?? Respondents gave a qualified endorsement of the proposal for a single grant fund, combining the current
systems of grants and loans.
?? Overall, where a preference was expressed, it was for local delivery, particularly by local authorities; they were
the most widely proposed organisations to take on successor arrangements. Preference for central delivery
came almost entirely from the third sector. However, respondents also saw scope for taking the best elements
of both central and local delivery approaches.
?? Respondents felt a blend of delivery channels would best support a client-focused approach, able to meet a
variety of needs, by providing a tailored service to assist the most vulnerable, to promote accessibility of the
service and give choice.
?? Responses indicated that eligibility and prioritisation should be based on individual need and the immediacy
and extent of any threat to health and wellbeing, rather than on particular groups or events. Respondents felt
that eligibility definitions should be provided as guidance rather than being prescriptive.
?? The provision of both grants and goods was well received and other non-compulsory support, such as budgeting
advice, was endorsed.
?? The successor arrangements were seen to offer an opportunity to establish an effective appeals system as well
as reducing the volume of appeals.

2
Background
The devolved administration in Scotland has
responsibility for establishing successor arrangements
for two elements of the discretionary Social Fund —
Community Care Grants and Crisis Loans. These
findings detail the views of respondents to a
consultation about how these aspects of the Fund
might operate in Scotland when funding transfers
from the Department - we are not affiliated with any organisation mentioned. for Work and Pensions (DWP)
to the Scottish Government in April 2013. The
results will inform Ministerial decisions for successor
arrangements.
The Scottish Government consultation paper,
published in August 2011 sought views on the
successor arrangements including: the potential
format of funding and balance of grants, loans and
goods, different ways to deliver support (centrally
or locally); delivery channels, eligibility criteria and
how appeals should be organised. The paper made
it clear that the devolved funding should continue to
address similar needs to those of the current system,
administered by Jobcentre Plus.
Overview of responses
The consultation attracted 50 responses, most of
which were from organisations, with four individual
responses from people with professional experience
of the issues. Twenty-nine responses were from third
sector organisations, 13 from local authorities and
4 from other public sector organisations, including
the current Social Fund Commissioner. There were
submissions from several third sector umbrella
groups in the areas of poverty, advice and disability.
There were no direct responses from black and
minority ethnic organisations or from those working
with the elderly. Responses included feedback from
agency-run workshops and were largely based on
direct service user and practitioner experience.
The consultation process invited anyone who wished
to respond to do so; as such, the responses are not
based on a representative sample. The data was
largely qualitative and the report highlights the nature
of the responses and the themes that emerged across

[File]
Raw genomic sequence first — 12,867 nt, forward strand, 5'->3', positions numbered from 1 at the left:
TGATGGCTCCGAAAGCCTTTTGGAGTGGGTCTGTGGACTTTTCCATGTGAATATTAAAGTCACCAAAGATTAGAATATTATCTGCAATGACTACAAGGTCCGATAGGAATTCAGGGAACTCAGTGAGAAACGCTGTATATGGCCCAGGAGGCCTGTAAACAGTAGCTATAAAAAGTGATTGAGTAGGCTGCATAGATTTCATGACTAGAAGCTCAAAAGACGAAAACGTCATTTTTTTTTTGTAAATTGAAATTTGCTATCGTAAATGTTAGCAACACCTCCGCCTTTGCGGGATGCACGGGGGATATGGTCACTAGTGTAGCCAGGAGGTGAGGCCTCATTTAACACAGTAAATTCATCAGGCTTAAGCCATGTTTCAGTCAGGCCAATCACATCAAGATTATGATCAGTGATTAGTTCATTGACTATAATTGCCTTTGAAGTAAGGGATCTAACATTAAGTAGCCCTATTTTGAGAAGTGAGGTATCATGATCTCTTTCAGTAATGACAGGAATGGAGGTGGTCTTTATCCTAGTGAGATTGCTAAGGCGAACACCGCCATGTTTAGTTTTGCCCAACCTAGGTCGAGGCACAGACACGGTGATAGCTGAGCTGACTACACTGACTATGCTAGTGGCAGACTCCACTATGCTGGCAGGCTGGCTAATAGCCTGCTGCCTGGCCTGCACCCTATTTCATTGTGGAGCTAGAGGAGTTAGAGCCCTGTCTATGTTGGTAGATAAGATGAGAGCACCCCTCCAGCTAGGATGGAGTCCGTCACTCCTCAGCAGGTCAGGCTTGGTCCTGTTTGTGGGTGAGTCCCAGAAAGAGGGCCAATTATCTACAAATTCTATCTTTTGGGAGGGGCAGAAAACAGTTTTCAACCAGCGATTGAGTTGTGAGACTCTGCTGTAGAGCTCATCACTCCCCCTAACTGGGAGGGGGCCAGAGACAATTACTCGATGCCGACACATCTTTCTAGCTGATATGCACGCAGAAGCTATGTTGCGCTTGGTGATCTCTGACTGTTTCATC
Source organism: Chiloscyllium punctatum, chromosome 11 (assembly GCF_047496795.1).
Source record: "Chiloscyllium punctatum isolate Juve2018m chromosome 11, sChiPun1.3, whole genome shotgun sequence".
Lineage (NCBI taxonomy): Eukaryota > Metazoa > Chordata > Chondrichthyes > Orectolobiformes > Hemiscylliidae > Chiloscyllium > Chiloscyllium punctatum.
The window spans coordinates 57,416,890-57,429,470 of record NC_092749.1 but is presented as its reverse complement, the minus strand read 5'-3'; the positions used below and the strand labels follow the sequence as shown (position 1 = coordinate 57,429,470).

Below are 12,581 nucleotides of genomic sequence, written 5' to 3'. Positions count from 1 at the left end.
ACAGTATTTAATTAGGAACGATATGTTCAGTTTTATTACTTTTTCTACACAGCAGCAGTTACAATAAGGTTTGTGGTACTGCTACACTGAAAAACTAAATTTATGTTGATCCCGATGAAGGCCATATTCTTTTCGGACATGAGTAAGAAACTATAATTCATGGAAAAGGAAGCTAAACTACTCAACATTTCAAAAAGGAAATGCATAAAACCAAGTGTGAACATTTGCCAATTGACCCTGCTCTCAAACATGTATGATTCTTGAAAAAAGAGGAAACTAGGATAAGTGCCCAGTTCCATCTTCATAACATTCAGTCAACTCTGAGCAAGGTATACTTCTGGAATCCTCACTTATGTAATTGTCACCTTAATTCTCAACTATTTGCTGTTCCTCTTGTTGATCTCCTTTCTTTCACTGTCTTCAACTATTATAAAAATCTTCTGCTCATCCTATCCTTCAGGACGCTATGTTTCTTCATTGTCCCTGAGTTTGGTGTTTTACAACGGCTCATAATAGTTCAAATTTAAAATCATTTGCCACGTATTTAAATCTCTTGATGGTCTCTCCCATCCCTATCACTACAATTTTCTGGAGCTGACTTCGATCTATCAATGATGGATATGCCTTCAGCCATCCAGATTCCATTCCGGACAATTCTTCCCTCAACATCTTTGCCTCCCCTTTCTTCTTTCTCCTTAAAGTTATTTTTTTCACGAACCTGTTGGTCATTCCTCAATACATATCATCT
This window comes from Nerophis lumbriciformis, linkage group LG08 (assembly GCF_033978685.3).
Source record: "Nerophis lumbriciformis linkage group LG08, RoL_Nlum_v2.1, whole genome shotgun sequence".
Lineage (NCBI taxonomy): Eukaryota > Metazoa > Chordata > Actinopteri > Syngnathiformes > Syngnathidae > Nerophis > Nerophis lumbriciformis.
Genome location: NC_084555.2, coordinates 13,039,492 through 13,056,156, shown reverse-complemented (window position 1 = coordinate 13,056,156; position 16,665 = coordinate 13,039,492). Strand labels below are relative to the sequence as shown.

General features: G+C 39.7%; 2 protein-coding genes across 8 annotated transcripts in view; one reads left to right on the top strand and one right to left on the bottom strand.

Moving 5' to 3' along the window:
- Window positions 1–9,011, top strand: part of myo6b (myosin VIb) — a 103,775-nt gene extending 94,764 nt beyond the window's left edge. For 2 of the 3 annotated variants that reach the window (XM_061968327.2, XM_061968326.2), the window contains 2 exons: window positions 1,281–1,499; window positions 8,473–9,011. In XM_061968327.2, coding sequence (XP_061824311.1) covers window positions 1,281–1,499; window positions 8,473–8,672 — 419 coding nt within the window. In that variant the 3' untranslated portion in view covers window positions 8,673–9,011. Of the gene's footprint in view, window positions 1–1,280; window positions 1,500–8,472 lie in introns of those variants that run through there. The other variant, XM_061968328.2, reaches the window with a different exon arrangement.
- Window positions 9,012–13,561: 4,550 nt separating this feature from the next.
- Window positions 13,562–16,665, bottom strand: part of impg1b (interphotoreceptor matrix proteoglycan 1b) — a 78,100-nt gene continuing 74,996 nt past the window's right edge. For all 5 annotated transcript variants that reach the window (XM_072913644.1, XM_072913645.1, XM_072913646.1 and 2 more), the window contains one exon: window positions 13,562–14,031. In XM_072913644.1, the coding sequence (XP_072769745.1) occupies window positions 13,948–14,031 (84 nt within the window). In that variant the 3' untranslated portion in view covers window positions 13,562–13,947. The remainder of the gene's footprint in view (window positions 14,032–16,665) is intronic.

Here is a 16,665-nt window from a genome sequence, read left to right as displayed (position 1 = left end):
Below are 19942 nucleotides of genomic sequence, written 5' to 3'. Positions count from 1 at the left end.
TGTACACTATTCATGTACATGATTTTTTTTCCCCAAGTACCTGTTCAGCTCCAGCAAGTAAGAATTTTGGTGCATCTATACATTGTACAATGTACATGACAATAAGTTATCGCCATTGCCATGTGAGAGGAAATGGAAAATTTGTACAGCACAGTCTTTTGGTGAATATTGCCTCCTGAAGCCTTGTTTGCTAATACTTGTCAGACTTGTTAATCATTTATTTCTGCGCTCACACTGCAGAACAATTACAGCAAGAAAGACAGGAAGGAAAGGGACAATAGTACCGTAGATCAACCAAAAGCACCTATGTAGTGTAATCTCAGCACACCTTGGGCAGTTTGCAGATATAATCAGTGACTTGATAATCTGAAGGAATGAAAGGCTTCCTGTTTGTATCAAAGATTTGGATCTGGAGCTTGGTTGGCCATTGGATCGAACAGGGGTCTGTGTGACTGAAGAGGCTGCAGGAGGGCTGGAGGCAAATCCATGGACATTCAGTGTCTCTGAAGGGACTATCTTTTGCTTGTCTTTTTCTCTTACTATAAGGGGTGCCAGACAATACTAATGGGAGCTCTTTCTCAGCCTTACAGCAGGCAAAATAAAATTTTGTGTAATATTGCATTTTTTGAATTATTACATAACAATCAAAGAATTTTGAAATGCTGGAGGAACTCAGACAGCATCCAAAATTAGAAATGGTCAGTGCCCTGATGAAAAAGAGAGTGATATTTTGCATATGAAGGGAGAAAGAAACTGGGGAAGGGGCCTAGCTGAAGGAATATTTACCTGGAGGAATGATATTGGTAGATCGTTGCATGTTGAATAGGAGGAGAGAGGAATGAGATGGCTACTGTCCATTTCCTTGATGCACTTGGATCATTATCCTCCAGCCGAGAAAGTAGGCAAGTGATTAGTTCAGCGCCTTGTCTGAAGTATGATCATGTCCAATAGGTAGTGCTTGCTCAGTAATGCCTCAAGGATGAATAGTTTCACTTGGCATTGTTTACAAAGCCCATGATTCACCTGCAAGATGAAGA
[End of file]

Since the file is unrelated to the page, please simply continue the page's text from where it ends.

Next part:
responses. No attempt has been made to identify an
overall consensus.
General views on the successor
arrangements
Respondents welcomed the devolution of the Social
Fund as an opportunity for the Scottish Government
to remedy the deficiencies and complexities of the
existing system and to secure better integration
with other aspects of welfare and public policy
in Scotland. It was seen as an important step in
tackling the way in which the current welfare system
undermines other aspects of Scottish Government
policy. However, further information and clarification
on the level of funding to be available were widely
requested to inform judgements about the best way
to deliver the service.

Scotland to Have Social Fund Controll 2013

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Scotland to have separate Crisis Loans Budget

As part of the Devolution process the Scottish National assembly have been considering options around how they are going to administer Crisis Loans, Budgeting loans and community care grants when they are handed responsibility for their own Social Fund System by the DWP in 2013.

A Recent study has found that a small sample of people who responded would consider having Vouchers instead of actual cash payment being awarded by the New social fund section.

The Scottish Government sought views through a consultation paper on how Community Care Grants and
Crisis Loans, two discretionary elements of the Social Fund, might operate in Scotland when funding
transfers from the Department - we are not affiliated with any organisation mentioned. for Work and Pensions (DWP) to the Scottish Government in April 2013.
Fifty responses were received; these were self-selected, rather than representative of views across Scotland.
The data was largely qualitative and the report highlights the nature of the responses and the themes that
emerged across responses.

What to expect when applying for a budgeting loan

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Well given that we are constantly asked the same question “how long does a budgeting loan take ?” back in December we decided to start a poll to see if we can work ou how log it actually takes in the real world.

What should I expect when I apply for a budgeting loan?

The idea Is that it takes around 20 working days for the application to be paid out ( if you have been accepted AND accept the repayment rate)
However, each case is different and because of that there can be a large difference in how long a budgeting loan application takes.
There are things that you can do to try to speed up the process and these are listed below.

  1. Download a Budgeting Loan Application, or get it from Job Centre Plus
  2. Fill it out clearly and fully
  3. Make sure that you have priced things reasonably, as this should result in less checking
  4. make sure you sign, date and put your National Insurance number on the form
  5. Send it back to the right place!
  6. You can replace the 2nd class envelope with a first class to cut postal delays
  7. You can deliver it yourself to your local Jobcentre.

What is the Budgeting Loan application process?

Here’s what generally happens in the Budgeting Loan process:

  • You apply
  • Your application is rated
  • An offer is made ( or you are refused)
  • Your offer is posted to you (2nd class)
  • You reply
  • The reply is processed
  • Payment is issued ( usual taking 3 working days to hit your account)

Please remember to come back and fill out the following poll to give others an idea of how long it is taking to get a budgeting loan.